Spring Bean Scopes

Using a Spring bean definition, Spring container not only instantiates a bean and wire its dependencies it also provides the scope of the objects created from a particular bean definition. There is inbuilt support for six spring bean scopes in Spring Framework. Out of these six bean scopes four are available only if you use a web-aware ApplicationContext. You can also create a custom scope.

Supported Spring bean scopes

  1. Singleton scope– Single object instance corresponding to a bean definition is created for each Spring IoC container. Singleton scope is a default bean scope.
  2. Prototype scope– New object instance is created every time bean is requested from the Spring container.
  3. Request scope– For each HTTP request new bean instance is created. This Spring bean scope is valid only in the context of a web-aware Spring ApplicationContext.
  4. Session scope– Single bean instance is scoped to the lifecycle of an HTTP Session. This scope is valid only in the context of a web-aware Spring ApplicationContext.
  5. Application scope– Scopes a single bean definition to the lifecycle of a ServletContext. This scope is valid only in the context of a web-aware Spring ApplicationContext.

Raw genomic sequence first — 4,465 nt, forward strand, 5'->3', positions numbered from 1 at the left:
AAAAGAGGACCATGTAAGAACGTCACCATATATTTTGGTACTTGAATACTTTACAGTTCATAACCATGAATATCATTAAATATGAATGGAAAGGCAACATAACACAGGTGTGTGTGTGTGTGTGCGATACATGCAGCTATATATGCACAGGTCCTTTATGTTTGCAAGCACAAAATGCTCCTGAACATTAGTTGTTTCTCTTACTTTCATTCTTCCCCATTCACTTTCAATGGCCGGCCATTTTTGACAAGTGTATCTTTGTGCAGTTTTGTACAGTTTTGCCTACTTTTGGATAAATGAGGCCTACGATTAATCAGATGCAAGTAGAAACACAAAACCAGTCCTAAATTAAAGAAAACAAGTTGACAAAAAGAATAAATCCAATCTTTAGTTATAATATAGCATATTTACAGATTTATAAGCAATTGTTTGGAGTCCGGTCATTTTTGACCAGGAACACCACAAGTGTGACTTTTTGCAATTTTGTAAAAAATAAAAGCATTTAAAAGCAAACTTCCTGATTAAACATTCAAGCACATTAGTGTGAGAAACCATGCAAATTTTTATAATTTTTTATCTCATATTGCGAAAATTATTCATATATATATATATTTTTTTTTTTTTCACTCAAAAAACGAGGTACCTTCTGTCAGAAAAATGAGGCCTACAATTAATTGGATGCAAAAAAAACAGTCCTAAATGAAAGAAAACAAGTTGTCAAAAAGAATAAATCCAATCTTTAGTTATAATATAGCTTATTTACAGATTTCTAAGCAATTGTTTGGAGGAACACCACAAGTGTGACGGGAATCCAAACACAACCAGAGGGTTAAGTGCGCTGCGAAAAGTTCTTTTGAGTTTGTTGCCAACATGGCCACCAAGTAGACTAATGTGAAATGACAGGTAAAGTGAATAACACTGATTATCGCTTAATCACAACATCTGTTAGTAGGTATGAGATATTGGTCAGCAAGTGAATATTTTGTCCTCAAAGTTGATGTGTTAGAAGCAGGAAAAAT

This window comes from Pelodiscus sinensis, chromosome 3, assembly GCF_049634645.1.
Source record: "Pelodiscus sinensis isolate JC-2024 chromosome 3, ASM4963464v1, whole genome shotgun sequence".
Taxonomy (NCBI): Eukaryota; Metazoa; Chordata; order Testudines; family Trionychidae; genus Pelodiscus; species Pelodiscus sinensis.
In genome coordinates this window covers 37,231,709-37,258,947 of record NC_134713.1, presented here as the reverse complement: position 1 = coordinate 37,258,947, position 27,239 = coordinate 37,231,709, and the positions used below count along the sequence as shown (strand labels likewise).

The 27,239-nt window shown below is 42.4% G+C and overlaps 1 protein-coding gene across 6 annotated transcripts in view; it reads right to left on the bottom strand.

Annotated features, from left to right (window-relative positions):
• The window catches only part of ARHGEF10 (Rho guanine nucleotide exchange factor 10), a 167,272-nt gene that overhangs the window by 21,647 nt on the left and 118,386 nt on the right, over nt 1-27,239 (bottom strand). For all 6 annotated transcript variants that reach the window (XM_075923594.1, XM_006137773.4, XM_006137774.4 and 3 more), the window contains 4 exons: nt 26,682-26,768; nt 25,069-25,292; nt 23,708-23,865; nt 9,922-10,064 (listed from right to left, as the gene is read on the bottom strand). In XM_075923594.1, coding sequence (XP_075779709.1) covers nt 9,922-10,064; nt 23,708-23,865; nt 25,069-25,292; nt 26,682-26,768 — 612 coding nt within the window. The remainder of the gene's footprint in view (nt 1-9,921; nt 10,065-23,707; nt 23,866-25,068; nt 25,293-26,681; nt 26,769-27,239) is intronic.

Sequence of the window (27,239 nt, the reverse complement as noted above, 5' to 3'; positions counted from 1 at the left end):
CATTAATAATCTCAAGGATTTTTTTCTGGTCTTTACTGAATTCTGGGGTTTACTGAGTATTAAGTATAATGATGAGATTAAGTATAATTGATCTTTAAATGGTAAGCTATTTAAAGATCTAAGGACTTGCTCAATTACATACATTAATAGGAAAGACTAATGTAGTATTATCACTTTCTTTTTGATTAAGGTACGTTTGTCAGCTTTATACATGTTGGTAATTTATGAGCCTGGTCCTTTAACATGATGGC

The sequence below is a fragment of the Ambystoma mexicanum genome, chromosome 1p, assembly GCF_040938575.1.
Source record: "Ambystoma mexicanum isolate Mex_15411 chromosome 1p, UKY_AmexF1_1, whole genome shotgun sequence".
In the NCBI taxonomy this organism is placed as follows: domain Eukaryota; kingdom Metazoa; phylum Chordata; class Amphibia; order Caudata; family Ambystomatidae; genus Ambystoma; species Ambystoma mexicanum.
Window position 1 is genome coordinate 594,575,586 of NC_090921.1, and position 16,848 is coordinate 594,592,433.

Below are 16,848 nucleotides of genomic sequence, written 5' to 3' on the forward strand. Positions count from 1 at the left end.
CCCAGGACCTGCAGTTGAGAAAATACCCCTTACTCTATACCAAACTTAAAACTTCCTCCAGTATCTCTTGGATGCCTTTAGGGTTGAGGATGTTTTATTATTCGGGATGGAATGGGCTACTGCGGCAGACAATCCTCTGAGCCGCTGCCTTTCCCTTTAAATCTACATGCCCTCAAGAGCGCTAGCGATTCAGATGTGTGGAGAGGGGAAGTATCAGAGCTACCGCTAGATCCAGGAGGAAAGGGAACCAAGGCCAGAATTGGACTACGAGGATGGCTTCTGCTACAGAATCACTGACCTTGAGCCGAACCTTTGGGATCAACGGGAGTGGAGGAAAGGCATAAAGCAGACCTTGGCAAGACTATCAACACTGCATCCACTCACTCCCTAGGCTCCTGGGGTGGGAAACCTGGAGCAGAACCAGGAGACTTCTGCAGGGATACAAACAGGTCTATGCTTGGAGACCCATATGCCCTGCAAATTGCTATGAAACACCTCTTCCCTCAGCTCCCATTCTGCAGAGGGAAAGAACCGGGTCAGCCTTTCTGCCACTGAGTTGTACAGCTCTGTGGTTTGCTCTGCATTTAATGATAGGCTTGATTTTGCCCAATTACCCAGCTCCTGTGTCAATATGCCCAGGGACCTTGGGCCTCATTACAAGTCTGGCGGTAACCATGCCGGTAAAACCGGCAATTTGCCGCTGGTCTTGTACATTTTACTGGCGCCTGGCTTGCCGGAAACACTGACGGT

6. Websocket scope– Scopes a single bean definition to the lifecycle of a WebSocket. This scope is valid only in the context of a web-aware Spring ApplicationContext.

Singleton scope for spring bean

When you scope a bean as a singleton, the Spring container creates exactly one instance of the object defined by that bean definition. All requests for beans with an ID matching that bean definition result in that one specific bean instance being returned by the Spring container.

The singleton scope is the default scope in Spring, if you don’t provide bean scope in the bean definition, bean is created with scope as singleton.

Note that the scope of the Spring singleton is per-container and per-bean. Though the Spring container creates one and only one instance of the class defined by that bean definition but you can still create other objects of that bean which are not managed by the Spring container.

XML configuration example of a singleton scoped bean-

<bean id="abcBean" class="com.knpcode.BeanService" scope="singleton"/>

It is equivalent to the following definition as singleton scope is the default scope-

<bean id="abcBean" class="com.knpcode.BeanService"/>

Defining singleton scoped bean using @Scope annotation-

@Service
@Scope("singleton")
public class BeanService{
 ...
 ...
}

Spring bean prototype scope

When a bean is scoped as prototype, new bean instance is created every time a request for that specific bean is made.
Spring does not manage the complete lifecycle of a prototype bean. For prototype scoped beans initialization lifecycle callback methods are called but the configured destruction lifecycle callbacks are not called. The client code is responsible for cleaning up prototype-scoped objects and releasing resources that the prototype beans hold.
XML configuration example of a prototype scoped bean-

<bean id="abcBean" class="com.knpcode.BeanService" scope="prototype"/>